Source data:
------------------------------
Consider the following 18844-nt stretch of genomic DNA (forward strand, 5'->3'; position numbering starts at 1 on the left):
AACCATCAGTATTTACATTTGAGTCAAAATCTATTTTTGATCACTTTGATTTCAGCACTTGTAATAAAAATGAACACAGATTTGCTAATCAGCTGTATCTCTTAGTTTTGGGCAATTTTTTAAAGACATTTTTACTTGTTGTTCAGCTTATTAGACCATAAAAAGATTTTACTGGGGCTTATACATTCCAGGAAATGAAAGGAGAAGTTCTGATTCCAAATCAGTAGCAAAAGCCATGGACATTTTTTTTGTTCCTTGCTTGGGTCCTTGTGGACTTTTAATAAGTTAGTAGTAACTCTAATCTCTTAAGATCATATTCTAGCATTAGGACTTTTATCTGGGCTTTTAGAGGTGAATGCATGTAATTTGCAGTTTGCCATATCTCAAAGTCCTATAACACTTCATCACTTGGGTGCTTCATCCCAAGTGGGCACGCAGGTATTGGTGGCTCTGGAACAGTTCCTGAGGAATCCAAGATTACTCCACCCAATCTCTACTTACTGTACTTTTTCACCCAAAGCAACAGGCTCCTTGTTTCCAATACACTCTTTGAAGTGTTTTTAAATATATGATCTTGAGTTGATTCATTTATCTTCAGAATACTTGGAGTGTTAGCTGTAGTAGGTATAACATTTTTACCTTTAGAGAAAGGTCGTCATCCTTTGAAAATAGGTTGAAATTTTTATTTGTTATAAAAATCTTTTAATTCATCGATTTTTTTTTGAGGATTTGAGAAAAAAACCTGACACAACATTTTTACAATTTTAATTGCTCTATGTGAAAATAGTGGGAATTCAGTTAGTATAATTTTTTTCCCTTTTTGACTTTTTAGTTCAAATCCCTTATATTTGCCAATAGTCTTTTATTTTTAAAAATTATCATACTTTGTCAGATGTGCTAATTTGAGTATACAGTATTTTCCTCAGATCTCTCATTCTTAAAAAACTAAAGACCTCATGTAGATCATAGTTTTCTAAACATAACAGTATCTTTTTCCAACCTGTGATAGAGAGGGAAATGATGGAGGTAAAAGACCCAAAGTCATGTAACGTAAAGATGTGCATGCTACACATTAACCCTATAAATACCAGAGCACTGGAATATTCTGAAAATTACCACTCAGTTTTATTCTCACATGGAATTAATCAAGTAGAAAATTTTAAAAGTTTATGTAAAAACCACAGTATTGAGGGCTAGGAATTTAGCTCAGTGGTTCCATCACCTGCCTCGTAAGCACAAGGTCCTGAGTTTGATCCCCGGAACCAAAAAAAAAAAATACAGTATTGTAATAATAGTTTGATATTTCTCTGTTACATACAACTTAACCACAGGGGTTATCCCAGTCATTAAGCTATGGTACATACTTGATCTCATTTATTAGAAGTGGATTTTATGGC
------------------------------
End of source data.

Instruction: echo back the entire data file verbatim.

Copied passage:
Consider the following 18844-nt stretch of genomic DNA (forward strand, 5'->3'; position numbering starts at 1 on the left):
AACCATCAGTATTTACATTTGAGTCAAAATCTATTTTTGATCACTTTGATTTCAGCACTTGTAATAAAAATGAACACAGATTTGCTAATCAGCTGTATCTCTTAGTTTTGGGCAATTTTTTAAAGACATTTTTACTTGTTGTTCAGCTTATTAGACCATAAAAAGATTTTACTGGGGCTTATACATTCCAGGAAATGAAAGGAGAAGTTCTGATTCCAAATCAGTAGCAAAAGCCATGGACATTTTTTTTGTTCCTTGCTTGGGTCCTTGTGGACTTTTAATAAGTTAGTAGTAACTCTAATCTCTTAAGATCATATTCTAGCATTAGGACTTTTATCTGGGCTTTTAGAGGTGAATGCATGTAATTTGCAGTTTGCCATATCTCAAAGTCCTATAACACTTCATCACTTGGGTGCTTCATCCCAAGTGGGCACGCAGGTATTGGTGGCTCTGGAACAGTTCCTGAGGAATCCAAGATTACTCCACCCAATCTCTACTTACTGTACTTTTTCACCCAAAGCAACAGGCTCCTTGTTTCCAATACACTCTTTGAAGTGTTTTTAAATATATGATCTTGAGTTGATTCATTTATCTTCAGAATACTTGGAGTGTTAGCTGTAGTAGGTATAACATTTTTACCTTTAGAGAAAGGTCGTCATCCTTTGAAAATAGGTTGAAATTTTTATTTGTTATAAAAATCTTTTAATTCATCGATTTTTTTTTGAGGATTTGAGAAAAAAACCTGACACAACATTTTTACAATTTTAATTGCTCTATGTGAAAATAGTGGGAATTCAGTTAGTATAATTTTTTTCCCTTTTTGACTTTTTAGTTCAAATCCCTTATATTTGCCAATAGTCTTTTATTTTTAAAAATTATCATACTTTGTCAGATGTGCTAATTTGAGTATACAGTATTTTCCTCAGATCTCTCATTCTTAAAAAACTAAAGACCTCATGTAGATCATAGTTTTCTAAACATAACAGTATCTTTTTCCAACCTGTGATAGAGAGGGAAATGATGGAGGTAAAAGACCCAAAGTCATGTAACGTAAAGATGTGCATGCTACACATTAACCCTATAAATACCAGAGCACTGGAATATTCTGAAAATTACCACTCAGTTTTATTCTCACATGGAATTAATCAAGTAGAAAATTTTAAAAGTTTATGTAAAAACCACAGTATTGAGGGCTAGGAATTTAGCTCAGTGGTTCCATCACCTGCCTCGTAAGCACAAGGTCCTGAGTTTGATCCCCGGAACCAAAAAAAAAAAATACAGTATTGTAATAATAGTTTGATATTTCTCTGTTACATACAACTTAACCACAGGGGTTATCCCAGTCATTAAGCTATGGTACATACTTGATCTCATTTATTAGAAGTGGATTTTATGGC